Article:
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Alt Name:
Ancient Greece
Ksamil, Kerkyra,
Olympia, Mycenae,

Butrint history

Butrint is an archaeological national park in Albania and a UNESCO World Heritage site, renowned for its ancient ruins dating back as far as the 7th century BC. In fact, classic mythology says that exiles moved to Butrint to escape following the fall of Troy.

Originally part of an area called Epirus, Butrint has been occupied by the Greeks, the Romans, the Byzantines and the Venetians. As a result, Butrint offers a wealth of incredible archaeological structures, including a well preserved Greek theatre, fortifications which have been changed by each civilisation which occupied it, Roman public baths inside which lies a paleo-Christian baptistery and a 9th century basilica.

One of Butrint’s earliest sites is its sanctuary, which dates back to the fourth century and sits on its hill or “acropolis”. The sanctuary was named after the Greek god of medicine, Asclepius, and was a centre of healing. Butrint was abandoned during the Ottoman era when marshes started to emerge around it, however, many of its historical treasures remain intact and attract tourist from around the globe.

The great thing about Butrint is the ability to trace the development of a succession of eras through its sites and structures, making it a microcosm of history. With so much to see, including an onsite museum exploring the site’s history, a visit to Butrint National Park usually lasts around three hours.


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Just as empires rise and fall so do entry fees and opening hours! While we work as hard as we can to ensure the information provided here about Butrint is as accurate as possible, the changing nature of certain elements mean we can't absolutely guarantee that these details won't become a thing of the past. If you know of any information on this page that needs updating you can add a comment above or now.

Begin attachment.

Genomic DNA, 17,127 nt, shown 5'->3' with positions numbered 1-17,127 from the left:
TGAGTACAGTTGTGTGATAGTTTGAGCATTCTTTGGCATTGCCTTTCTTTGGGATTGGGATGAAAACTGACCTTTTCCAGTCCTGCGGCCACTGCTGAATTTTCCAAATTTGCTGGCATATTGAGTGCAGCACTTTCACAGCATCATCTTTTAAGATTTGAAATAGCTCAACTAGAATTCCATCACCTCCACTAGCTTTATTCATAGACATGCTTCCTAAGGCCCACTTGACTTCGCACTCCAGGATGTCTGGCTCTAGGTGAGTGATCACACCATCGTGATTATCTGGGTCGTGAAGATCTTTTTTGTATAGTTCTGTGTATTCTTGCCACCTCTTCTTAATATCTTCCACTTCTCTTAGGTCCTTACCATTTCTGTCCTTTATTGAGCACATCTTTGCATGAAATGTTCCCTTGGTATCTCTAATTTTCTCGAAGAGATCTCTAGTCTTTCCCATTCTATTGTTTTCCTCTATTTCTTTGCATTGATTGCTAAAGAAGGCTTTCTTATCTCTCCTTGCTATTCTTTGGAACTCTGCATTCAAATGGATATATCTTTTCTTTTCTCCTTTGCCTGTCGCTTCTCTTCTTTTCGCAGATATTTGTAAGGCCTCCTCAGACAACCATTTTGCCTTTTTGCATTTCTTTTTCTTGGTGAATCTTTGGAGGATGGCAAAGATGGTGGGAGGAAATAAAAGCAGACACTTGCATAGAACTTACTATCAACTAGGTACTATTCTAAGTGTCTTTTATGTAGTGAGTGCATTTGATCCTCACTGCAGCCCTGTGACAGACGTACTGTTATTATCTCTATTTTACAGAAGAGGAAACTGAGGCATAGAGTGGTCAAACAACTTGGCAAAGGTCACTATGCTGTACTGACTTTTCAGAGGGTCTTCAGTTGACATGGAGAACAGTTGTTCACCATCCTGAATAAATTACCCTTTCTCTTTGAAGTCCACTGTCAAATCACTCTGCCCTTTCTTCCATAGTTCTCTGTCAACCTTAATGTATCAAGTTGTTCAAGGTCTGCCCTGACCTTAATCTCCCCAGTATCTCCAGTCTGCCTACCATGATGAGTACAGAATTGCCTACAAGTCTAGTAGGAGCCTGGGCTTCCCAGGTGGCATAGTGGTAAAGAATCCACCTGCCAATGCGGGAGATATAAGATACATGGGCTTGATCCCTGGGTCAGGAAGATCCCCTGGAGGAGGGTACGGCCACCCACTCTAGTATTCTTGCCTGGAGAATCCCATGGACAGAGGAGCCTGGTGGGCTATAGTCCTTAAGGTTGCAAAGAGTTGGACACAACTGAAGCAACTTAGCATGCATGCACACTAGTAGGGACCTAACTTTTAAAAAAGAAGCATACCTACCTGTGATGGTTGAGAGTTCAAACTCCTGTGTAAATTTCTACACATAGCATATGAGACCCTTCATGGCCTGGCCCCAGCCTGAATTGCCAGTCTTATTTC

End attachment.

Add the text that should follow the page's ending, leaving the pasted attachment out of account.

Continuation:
contact details

Address: Butrint, Albania

Phone: +355 852 4600

E-Mail: visitbutrint@albmail.com

visitor information

Directions to Butrint:
The nearest port to Butrint is Saranda, which is 19km away. Signage for Butrint is quite poor so you might want to take a tour guide. Regular buses travel from Saranda bus station to Butrint going via Ksamili, taking approximately 45 mins. (ticket costs 100 leke). Buses & furgons also travel between Saranda and Gjirokastra (1.5 hours) and Tirana (8 hours). From Corfu, take a ferry from Corfu Town to Saranda, which takes approximately 1hr, 40 mins. or the Flying Dolphin hydrofoil service which takes 0.5hr. Greece is 1hr ahead of Albania in time zones. You’ll need to take your passport and complete the visa procedure (also true when leaving Albania before which you’ll need to go to the police office at the port to hand in your visa document). Some tour companies operate coaches from Saranda to Butrint although check ahead or you can get a taxi – although make sure they’ll pick you up afterwards as well and agree a fee in advance.

Butrint opening times and ticket prices:
Butrint is open daily, 8am until dusk and its museum is open 8am-4pm. Admission costs 700 Leke for non-Albanians, 200 Leke for Albanians and 500 Leke per person for non-Albanian groups of more than 10 people.


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